Phoenix Books, the local independent bookseller handing books for the Burlington tour visits, also offered amazing support. The great folks at Phoenix took orders from readers all over the country and delivered the books for the library event. Phoenix Books also donated one hundred copies of THE SEVENTH WISH themselves. Those additional copies were recently delivered to the Vermont Department of Libraries, which just finished distributing them to school and public libraries throughout the state – providing access to readers in Vergennes, Swanton, Chester, Derby Line, Colchester, Shoreham, Marshfield, St. Johnsbury, South Burlington, Jericho, Randolph, Ludlow, Cabot, Essex Junction, Lyndonville, Middlebury, Westford, Grand Isle, Plainfield, Morrisville, Bristol, Strafford, Quechee, Craftsbury Common, Danville, Greensboro, Franklin, Springfield, East Corinth, North Ferrisburgh, Weybridge, Wilmington, Milton, Bradford, Orwell, Albany, Montpelier, West Rutland, Wolcott, Readsboro, Northfield, Killington, Vernon, St. Albans, Tunbridge, Sharon, Northfield, Thetford, Wardboro, Jeffersonville, Westminster, Williamstown, Windsor, Richford, Alburgh, Rochester, Fairfax, Bethel, Bennington, Montgomery Center, Woodstock, Richford, Jamaica, Townsend, Johnson, Charlotte, Enosburg Falls, Bondville, Middletown Springs, Hartford, Pittsford, North Troy, Waterbury, Marlboro, Fairlee, Bakersfield, Orleans, West Hartford, Moretown, and Island Pond.
That’s a lot of towns and a whole lot of readers, and I am so very grateful. Thank you, Phoenix Books and Vermont Department of Libraries!
As book challenges go, this one has a pretty positive ending. But that’s not always the case.
This year’s Banned Books Week theme is Celebrating Diversity, noting that books by diverse authors are especially likely to face challenges. From the Banned Books Week website:
“The majority of banned books are disproportionally from diverse authors. The 2016 celebration of Banned Books Week (taking place Sept 25 – Oct. 1) will examine this dichotomy. The American Library Association (ALA) defines diversity as being “those who may experience language or literacy-related barriers; economic distress; cultural or social isolation; physical or attitudinal barriers; racism; discrimination on the basis of appearance, ethnicity, immigrant status, religious background, sexual orientation, gender identity, gender expression; or barriers to equal education, employment, and housing”. Diverse authors represent the marginalized factions of our society and the voices of those who are not often represented in mainstream outlets.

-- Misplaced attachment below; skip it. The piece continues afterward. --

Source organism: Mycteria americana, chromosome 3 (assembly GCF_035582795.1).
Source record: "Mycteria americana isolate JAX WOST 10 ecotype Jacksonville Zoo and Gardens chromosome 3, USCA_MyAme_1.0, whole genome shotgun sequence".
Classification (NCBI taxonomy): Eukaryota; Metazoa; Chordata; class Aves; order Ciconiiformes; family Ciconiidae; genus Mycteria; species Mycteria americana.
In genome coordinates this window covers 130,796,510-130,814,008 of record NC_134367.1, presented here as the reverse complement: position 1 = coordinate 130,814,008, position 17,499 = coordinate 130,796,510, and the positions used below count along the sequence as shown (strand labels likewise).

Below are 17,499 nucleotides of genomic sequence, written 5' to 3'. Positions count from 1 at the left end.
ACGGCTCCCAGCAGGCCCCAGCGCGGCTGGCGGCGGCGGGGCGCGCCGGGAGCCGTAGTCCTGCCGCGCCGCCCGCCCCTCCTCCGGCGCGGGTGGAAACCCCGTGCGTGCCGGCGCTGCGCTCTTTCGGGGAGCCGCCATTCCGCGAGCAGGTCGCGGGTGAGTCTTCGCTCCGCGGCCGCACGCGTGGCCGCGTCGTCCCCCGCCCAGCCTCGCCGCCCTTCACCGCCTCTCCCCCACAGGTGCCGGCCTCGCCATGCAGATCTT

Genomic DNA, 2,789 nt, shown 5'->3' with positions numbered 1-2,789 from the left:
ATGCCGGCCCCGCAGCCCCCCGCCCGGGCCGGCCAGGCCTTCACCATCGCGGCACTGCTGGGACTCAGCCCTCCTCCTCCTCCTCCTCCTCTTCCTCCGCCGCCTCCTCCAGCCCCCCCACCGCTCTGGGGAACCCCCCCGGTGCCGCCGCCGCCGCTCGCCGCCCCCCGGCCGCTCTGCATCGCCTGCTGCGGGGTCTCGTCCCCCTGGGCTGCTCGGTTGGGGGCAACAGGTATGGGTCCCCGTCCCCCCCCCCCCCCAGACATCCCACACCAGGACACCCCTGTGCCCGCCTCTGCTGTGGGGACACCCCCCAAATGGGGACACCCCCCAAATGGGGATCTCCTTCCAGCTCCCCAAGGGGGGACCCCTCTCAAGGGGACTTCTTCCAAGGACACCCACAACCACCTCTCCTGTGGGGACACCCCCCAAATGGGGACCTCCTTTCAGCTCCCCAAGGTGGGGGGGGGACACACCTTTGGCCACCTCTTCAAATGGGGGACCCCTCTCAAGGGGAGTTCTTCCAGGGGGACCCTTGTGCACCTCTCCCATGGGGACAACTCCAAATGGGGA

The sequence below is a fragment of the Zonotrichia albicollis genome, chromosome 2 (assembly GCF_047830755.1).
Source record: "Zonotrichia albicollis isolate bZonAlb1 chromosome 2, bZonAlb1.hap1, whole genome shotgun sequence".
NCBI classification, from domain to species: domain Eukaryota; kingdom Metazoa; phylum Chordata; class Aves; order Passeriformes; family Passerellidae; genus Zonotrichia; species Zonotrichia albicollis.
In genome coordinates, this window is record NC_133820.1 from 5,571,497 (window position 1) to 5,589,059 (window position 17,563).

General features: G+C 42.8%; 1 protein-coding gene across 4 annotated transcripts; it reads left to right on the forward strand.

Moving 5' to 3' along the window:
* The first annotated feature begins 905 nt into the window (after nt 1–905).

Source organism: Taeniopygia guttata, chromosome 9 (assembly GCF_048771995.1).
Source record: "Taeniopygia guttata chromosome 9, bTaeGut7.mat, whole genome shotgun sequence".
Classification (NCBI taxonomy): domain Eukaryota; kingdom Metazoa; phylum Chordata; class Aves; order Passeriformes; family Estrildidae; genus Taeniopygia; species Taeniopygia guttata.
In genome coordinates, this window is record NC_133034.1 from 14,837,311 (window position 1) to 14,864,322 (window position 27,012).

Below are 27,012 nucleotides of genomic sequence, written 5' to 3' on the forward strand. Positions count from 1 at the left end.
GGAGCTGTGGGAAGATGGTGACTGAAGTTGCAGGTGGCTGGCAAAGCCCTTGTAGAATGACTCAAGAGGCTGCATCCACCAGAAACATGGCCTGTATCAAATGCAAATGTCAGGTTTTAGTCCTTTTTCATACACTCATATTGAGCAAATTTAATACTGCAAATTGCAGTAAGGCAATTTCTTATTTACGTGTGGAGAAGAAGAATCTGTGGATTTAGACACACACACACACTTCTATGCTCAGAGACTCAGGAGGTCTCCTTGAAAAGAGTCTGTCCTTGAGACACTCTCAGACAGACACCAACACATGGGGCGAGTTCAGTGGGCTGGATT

This discrepancy, in regard to the banning of diverse books, is significant. The University of Wisconsin’s Cooperative Children’s Book Center (CCBC) and publisher Lee & Low have provided statistics from 1994 to 2012 that illustrate that while 37% of the U.S. population are people of color, only 10% of books published focus on multicultural content. In addition, ALA’s Office for Intellectual Freedom, has determined that 52% of the books challenged, or banned, over the past decade are from titles that are considered diverse content. These statistics are troubling and create more questions than answers.”
Troubling is an understatement. So what can we do to change that? One small step is making a point to recommend diverse titles by authors from marginalized groups, pointing out why they’re valuable and important. Here are a few of my favorites – not all have been challenged, but I think they’re all important books that should be available for readers:
Sherman Alexie’s THE ABSOLUTELY TRUE DIARY OF A PART-TIME INDIAN is not only a thoughtful story about identity and discrimination but a truly hilarious YA novel as well.
Hena Khan’s GOLDEN DOMES AND SILVER LANTERNS is a beautiful book exploring colors through the eyes of a Muslim child celebrating her family’s cultural and religious traditions.
STELLA BRINGS THE FAMILY by Miriam Schiffer is a charming picture book about a girl with two dads, struggling over what to do about a Mother’s Day event at school.
FALLEN ANGELS, Walter Dean Myers’ YA novel about the Vietnam War, is raw and brilliant, and frequently shows up on challenged book lists.
HOW IT WENT DOWN by Kekla Magoon is a complex and heartbreaking story about the shooting of a black teen, told in multiple voices.
Whether or not they’re frequently challenged, what are some of your favorite books by authors from marginalized groups? Let’s build our reading lists this week and shine a light on some of these titles.